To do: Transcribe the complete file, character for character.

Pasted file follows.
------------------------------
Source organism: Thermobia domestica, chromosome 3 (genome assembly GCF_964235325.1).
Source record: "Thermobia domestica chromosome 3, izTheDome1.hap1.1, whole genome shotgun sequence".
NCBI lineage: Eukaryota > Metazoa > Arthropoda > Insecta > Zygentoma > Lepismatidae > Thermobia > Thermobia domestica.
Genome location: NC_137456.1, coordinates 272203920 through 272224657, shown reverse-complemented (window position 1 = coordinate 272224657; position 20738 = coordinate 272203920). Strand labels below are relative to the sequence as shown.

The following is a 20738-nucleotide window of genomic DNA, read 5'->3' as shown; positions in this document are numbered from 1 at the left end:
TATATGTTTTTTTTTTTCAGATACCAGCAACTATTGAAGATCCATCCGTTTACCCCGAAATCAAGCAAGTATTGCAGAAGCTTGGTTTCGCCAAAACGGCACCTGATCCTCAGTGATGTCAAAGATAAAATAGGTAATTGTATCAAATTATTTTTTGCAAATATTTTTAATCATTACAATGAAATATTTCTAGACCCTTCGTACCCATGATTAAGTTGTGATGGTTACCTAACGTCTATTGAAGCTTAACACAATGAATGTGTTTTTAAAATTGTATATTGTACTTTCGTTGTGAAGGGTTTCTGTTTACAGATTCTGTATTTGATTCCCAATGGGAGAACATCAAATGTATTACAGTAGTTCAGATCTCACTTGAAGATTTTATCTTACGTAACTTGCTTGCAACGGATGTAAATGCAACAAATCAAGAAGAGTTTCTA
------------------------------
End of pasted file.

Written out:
Source organism: Thermobia domestica, chromosome 3 (genome assembly GCF_964235325.1).
Source record: "Thermobia domestica chromosome 3, izTheDome1.hap1.1, whole genome shotgun sequence".
NCBI lineage: Eukaryota > Metazoa > Arthropoda > Insecta > Zygentoma > Lepismatidae > Thermobia > Thermobia domestica.
Genome location: NC_137456.1, coordinates 272203920 through 272224657, shown reverse-complemented (window position 1 = coordinate 272224657; position 20738 = coordinate 272203920). Strand labels below are relative to the sequence as shown.

The following is a 20738-nucleotide window of genomic DNA, read 5'->3' as shown; positions in this document are numbered from 1 at the left end:
TATATGTTTTTTTTTTTCAGATACCAGCAACTATTGAAGATCCATCCGTTTACCCCGAAATCAAGCAAGTATTGCAGAAGCTTGGTTTCGCCAAAACGGCACCTGATCCTCAGTGATGTCAAAGATAAAATAGGTAATTGTATCAAATTATTTTTTGCAAATATTTTTAATCATTACAATGAAATATTTCTAGACCCTTCGTACCCATGATTAAGTTGTGATGGTTACCTAACGTCTATTGAAGCTTAACACAATGAATGTGTTTTTAAAATTGTATATTGTACTTTCGTTGTGAAGGGTTTCTGTTTACAGATTCTGTATTTGATTCCCAATGGGAGAACATCAAATGTATTACAGTAGTTCAGATCTCACTTGAAGATTTTATCTTACGTAACTTGCTTGCAACGGATGTAAATGCAACAAATCAAGAAGAGTTTCTA